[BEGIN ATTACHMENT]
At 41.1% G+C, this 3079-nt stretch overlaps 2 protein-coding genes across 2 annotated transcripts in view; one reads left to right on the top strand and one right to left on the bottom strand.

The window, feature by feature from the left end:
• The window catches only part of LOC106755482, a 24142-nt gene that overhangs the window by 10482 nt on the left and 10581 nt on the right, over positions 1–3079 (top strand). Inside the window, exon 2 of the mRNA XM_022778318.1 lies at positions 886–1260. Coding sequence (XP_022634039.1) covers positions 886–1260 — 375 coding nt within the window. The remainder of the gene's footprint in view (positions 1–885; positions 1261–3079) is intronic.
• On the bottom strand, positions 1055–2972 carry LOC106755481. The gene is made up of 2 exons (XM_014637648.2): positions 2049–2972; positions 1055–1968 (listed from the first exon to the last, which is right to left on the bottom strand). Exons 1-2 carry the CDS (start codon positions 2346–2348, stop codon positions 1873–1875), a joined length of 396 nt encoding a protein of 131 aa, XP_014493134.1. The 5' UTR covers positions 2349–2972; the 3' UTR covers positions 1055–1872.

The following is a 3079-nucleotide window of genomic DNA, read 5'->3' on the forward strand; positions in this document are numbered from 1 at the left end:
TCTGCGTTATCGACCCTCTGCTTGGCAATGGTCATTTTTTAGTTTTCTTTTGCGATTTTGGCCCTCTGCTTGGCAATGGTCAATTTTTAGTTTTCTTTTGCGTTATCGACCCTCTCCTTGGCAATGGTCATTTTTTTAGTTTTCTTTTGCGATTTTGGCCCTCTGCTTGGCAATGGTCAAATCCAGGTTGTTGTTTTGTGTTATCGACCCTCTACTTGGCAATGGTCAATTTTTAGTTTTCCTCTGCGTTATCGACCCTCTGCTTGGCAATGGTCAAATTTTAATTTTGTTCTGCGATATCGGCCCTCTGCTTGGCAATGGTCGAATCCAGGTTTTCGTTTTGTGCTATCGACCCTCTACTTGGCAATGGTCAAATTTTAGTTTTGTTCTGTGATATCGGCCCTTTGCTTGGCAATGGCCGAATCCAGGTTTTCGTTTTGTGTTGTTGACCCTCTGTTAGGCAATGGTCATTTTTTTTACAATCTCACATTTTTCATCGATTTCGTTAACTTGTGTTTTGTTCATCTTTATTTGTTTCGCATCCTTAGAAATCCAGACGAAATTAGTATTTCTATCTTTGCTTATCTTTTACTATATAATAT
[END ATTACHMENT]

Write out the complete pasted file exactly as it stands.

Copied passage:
At 41.1% G+C, this 3079-nt stretch overlaps 2 protein-coding genes across 2 annotated transcripts in view; one reads left to right on the top strand and one right to left on the bottom strand.

The window, feature by feature from the left end:
• The window catches only part of LOC106755482, a 24142-nt gene that overhangs the window by 10482 nt on the left and 10581 nt on the right, over positions 1–3079 (top strand). Inside the window, exon 2 of the mRNA XM_022778318.1 lies at positions 886–1260. Coding sequence (XP_022634039.1) covers positions 886–1260 — 375 coding nt within the window. The remainder of the gene's footprint in view (positions 1–885; positions 1261–3079) is intronic.
• On the bottom strand, positions 1055–2972 carry LOC106755481. The gene is made up of 2 exons (XM_014637648.2): positions 2049–2972; positions 1055–1968 (listed from the first exon to the last, which is right to left on the bottom strand). Exons 1-2 carry the CDS (start codon positions 2346–2348, stop codon positions 1873–1875), a joined length of 396 nt encoding a protein of 131 aa, XP_014493134.1. The 5' UTR covers positions 2349–2972; the 3' UTR covers positions 1055–1872.

The following is a 3079-nucleotide window of genomic DNA, read 5'->3' on the forward strand; positions in this document are numbered from 1 at the left end:
TCTGCGTTATCGACCCTCTGCTTGGCAATGGTCATTTTTTAGTTTTCTTTTGCGATTTTGGCCCTCTGCTTGGCAATGGTCAATTTTTAGTTTTCTTTTGCGTTATCGACCCTCTCCTTGGCAATGGTCATTTTTTTAGTTTTCTTTTGCGATTTTGGCCCTCTGCTTGGCAATGGTCAAATCCAGGTTGTTGTTTTGTGTTATCGACCCTCTACTTGGCAATGGTCAATTTTTAGTTTTCCTCTGCGTTATCGACCCTCTGCTTGGCAATGGTCAAATTTTAATTTTGTTCTGCGATATCGGCCCTCTGCTTGGCAATGGTCGAATCCAGGTTTTCGTTTTGTGCTATCGACCCTCTACTTGGCAATGGTCAAATTTTAGTTTTGTTCTGTGATATCGGCCCTTTGCTTGGCAATGGCCGAATCCAGGTTTTCGTTTTGTGTTGTTGACCCTCTGTTAGGCAATGGTCATTTTTTTTACAATCTCACATTTTTCATCGATTTCGTTAACTTGTGTTTTGTTCATCTTTATTTGTTTCGCATCCTTAGAAATCCAGACGAAATTAGTATTTCTATCTTTGCTTATCTTTTACTATATAATAT